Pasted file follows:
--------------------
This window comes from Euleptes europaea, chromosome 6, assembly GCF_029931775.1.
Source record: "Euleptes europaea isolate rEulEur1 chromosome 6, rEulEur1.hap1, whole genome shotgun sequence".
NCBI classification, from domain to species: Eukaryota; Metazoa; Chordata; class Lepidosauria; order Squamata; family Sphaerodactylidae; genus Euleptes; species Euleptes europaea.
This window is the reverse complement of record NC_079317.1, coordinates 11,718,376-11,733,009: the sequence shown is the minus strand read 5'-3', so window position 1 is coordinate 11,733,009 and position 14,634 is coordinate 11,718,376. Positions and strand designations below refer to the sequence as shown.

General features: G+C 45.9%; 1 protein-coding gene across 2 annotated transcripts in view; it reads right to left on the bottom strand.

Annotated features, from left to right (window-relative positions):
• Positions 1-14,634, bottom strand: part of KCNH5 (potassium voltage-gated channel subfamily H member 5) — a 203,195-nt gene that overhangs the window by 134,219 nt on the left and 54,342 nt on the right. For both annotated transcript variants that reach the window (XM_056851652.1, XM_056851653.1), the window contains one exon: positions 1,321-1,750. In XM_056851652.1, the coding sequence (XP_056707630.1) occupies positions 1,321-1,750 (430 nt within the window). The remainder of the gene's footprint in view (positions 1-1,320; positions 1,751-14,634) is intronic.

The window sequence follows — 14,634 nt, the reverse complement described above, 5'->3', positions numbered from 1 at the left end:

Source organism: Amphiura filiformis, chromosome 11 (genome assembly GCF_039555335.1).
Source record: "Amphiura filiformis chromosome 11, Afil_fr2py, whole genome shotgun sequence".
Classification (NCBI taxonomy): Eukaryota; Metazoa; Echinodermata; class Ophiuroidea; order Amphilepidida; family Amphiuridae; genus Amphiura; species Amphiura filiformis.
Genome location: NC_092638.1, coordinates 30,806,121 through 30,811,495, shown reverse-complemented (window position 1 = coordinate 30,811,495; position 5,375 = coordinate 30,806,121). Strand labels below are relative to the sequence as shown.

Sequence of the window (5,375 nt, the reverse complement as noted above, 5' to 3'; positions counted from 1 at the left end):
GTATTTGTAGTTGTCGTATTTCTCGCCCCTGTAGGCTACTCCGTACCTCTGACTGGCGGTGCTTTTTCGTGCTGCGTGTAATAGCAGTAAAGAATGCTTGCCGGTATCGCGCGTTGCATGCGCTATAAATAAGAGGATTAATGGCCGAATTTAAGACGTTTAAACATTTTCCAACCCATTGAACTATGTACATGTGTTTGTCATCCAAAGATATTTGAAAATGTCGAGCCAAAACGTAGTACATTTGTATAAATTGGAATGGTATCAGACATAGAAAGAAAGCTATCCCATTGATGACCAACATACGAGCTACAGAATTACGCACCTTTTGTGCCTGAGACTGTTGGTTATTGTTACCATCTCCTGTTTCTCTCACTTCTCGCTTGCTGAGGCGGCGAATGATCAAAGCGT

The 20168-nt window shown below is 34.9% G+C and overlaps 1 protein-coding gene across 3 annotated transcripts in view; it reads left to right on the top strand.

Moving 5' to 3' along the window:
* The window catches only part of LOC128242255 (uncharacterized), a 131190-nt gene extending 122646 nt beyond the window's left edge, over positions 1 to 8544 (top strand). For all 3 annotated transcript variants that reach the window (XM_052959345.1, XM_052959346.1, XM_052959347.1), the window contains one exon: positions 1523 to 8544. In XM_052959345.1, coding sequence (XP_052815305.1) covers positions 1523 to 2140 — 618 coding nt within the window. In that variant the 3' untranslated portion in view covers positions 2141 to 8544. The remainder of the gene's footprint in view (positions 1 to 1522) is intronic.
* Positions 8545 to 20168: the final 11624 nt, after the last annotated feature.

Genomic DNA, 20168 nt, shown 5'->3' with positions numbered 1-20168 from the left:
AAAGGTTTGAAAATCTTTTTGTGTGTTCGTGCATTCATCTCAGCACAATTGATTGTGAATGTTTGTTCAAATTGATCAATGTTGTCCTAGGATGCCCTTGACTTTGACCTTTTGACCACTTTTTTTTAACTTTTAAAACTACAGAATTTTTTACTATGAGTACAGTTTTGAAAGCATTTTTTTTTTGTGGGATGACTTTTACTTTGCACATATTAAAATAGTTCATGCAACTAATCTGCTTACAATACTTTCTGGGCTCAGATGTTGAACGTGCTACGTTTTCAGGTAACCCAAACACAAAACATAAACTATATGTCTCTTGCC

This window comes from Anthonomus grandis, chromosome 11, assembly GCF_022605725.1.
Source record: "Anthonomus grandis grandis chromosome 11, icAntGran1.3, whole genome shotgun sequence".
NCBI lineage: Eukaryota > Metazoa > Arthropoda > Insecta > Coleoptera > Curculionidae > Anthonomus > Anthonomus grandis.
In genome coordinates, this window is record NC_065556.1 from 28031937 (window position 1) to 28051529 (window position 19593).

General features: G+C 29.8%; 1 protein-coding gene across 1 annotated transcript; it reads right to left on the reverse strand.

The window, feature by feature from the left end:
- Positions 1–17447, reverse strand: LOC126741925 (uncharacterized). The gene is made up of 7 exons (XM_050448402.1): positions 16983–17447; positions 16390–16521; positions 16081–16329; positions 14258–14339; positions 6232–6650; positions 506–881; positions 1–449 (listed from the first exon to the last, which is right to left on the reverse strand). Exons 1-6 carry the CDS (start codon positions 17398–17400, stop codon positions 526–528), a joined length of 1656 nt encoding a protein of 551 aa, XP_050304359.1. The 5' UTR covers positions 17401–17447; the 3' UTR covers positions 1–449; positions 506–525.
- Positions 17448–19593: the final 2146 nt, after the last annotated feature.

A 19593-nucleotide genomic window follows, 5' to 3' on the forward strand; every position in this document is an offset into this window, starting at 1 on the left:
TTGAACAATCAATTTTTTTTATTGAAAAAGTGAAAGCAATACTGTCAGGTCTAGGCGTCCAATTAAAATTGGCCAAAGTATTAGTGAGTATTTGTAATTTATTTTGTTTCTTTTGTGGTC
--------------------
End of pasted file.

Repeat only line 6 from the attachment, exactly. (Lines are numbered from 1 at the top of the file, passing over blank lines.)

Annotated features, from left to right (window-relative positions):